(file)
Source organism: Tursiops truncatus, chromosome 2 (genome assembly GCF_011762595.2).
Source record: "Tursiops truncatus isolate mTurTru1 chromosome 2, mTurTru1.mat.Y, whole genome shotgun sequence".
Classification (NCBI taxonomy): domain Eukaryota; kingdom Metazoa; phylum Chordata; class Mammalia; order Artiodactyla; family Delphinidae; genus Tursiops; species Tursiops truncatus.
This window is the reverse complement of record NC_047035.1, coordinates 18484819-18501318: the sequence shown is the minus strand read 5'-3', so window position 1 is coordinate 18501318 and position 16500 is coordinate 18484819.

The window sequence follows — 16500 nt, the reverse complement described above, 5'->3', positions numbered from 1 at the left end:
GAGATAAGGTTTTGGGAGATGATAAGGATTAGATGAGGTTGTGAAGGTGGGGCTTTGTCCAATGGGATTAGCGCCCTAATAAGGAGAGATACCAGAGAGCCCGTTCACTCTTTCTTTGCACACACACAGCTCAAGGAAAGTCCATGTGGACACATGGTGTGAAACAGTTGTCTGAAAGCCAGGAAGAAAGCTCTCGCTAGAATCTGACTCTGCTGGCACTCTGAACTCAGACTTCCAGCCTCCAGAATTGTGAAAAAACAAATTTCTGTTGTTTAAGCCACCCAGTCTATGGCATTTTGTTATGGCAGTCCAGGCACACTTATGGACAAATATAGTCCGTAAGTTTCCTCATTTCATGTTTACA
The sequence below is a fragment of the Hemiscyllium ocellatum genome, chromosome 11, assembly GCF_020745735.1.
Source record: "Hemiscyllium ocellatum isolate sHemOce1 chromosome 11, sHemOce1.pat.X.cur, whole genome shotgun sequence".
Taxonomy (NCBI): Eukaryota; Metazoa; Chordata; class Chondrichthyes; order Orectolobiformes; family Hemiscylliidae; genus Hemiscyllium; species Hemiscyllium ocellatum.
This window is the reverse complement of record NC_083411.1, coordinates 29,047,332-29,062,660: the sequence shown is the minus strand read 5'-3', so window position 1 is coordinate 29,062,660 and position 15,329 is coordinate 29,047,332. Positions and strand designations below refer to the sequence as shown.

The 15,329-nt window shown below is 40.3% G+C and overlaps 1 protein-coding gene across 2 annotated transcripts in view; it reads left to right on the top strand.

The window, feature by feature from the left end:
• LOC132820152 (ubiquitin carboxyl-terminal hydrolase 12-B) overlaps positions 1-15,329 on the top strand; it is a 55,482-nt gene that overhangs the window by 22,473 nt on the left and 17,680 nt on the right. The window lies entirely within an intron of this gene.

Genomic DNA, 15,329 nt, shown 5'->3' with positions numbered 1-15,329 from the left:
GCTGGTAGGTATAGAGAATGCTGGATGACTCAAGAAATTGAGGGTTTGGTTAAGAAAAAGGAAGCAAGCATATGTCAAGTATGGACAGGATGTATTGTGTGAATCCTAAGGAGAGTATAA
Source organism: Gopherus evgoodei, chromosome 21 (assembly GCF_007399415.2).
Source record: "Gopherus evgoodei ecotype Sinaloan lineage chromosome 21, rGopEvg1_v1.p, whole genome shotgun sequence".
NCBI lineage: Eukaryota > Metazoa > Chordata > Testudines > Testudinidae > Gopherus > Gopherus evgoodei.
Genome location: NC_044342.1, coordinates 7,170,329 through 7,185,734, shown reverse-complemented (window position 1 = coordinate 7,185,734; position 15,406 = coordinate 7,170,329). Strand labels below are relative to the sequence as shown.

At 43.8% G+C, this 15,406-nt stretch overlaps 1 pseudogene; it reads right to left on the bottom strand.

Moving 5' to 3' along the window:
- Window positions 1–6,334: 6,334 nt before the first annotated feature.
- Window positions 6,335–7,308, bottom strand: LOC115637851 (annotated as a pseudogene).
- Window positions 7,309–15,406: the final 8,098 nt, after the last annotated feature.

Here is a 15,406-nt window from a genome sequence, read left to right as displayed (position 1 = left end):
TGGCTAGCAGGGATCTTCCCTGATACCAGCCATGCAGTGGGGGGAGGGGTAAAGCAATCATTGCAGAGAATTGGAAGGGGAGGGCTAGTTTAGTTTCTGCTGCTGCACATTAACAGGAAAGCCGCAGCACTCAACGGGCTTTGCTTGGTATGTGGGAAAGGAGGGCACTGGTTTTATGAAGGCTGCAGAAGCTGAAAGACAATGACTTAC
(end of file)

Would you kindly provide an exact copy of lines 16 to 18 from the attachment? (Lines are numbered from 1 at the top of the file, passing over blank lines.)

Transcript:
Source organism: Gopherus evgoodei, chromosome 21 (assembly GCF_007399415.2).
Source record: "Gopherus evgoodei ecotype Sinaloan lineage chromosome 21, rGopEvg1_v1.p, whole genome shotgun sequence".
NCBI lineage: Eukaryota > Metazoa > Chordata > Testudines > Testudinidae > Gopherus > Gopherus evgoodei.